What frontline workers think should change, and what they need to change it
Although our final cohort was fairly small, we had about 70 applications from frontline workers to the Systems Changers programme. Sophia Parker and Jennie Winhall, two other Point People, spent some time analysing all of the application data. This post summarises what they found.
Looking at the data from the applications, including those from people who weren’t ultimately selected for the programme, was useful to make some assumptions more generally about what frontline workers are thinking and what they need. If you’re designing for frontline workers, or if they’re part of any work you’re doing, these insights may be helpful for you too.
What needs to change
We asked frontline workers to tell us about what they saw as the challenges within services for people facing severe and multiple disadvantage.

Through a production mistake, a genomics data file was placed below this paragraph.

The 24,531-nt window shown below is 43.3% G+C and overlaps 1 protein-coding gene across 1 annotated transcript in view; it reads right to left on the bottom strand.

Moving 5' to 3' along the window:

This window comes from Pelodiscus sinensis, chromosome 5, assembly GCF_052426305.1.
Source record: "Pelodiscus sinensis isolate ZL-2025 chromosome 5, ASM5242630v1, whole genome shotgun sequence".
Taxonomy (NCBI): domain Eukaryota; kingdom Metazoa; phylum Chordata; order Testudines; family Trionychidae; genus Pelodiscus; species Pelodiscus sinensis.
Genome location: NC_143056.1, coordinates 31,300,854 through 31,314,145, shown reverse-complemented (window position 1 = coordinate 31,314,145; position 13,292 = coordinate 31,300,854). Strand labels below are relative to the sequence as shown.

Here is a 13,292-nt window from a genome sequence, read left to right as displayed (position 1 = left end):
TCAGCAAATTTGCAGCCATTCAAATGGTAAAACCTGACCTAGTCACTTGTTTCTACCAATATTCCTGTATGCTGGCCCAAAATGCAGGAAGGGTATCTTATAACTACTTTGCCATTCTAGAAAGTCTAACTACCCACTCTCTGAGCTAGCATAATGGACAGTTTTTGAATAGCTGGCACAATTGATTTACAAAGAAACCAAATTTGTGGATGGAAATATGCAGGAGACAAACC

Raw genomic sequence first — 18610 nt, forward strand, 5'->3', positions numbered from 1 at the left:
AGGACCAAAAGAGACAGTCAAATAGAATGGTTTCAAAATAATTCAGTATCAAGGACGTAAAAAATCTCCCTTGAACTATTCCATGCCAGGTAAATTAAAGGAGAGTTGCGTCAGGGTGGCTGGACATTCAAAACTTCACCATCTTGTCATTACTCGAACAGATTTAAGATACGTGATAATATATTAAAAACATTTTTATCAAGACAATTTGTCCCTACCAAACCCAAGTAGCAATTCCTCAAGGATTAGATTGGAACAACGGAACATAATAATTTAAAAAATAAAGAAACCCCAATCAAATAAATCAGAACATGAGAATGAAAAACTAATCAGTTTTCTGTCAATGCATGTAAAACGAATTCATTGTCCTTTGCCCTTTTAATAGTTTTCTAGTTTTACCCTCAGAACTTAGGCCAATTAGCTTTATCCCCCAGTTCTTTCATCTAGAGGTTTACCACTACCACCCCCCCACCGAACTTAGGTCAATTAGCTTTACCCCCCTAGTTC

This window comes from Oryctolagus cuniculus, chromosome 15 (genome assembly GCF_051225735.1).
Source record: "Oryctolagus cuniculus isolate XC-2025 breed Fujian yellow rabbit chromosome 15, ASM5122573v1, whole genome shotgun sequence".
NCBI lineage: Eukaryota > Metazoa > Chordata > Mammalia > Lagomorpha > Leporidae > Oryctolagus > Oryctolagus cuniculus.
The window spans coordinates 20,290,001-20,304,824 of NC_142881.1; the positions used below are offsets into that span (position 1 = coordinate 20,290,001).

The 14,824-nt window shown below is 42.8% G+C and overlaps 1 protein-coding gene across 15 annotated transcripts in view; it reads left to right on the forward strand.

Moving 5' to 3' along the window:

Let people be square pegs!
This was a key theme across applications. Not all human beings comply with societal ‘rules’, and not all of them can or are in a position to do so. You can’t expect people in crisis to follow mainstream rules, so any effective system needs to be designed to enable frontline workers to go to them (the people in crisis). Another element of this is seeing people’s “squareness” as an asset, rather than as a problem. Doing so will require true listening, rather than tokenistic consultation or tick box questioning.
Under the current system, some people’s voices are heard more than others. (For example, the DWP view counts for more than the view of the people attending work fitness tests, or their social workers). We saw a frequent assertion that ‘client’ voices are the least heard, and a desire to work to mobilise those voices collectively, as a means of redressing power imbalances.
Consider the speed of change
Policy development moves faster than change on the ground, which can lead to turmoil — in people’s lives, in an organisational capacity, and in the ability to share information across organisations and sectors.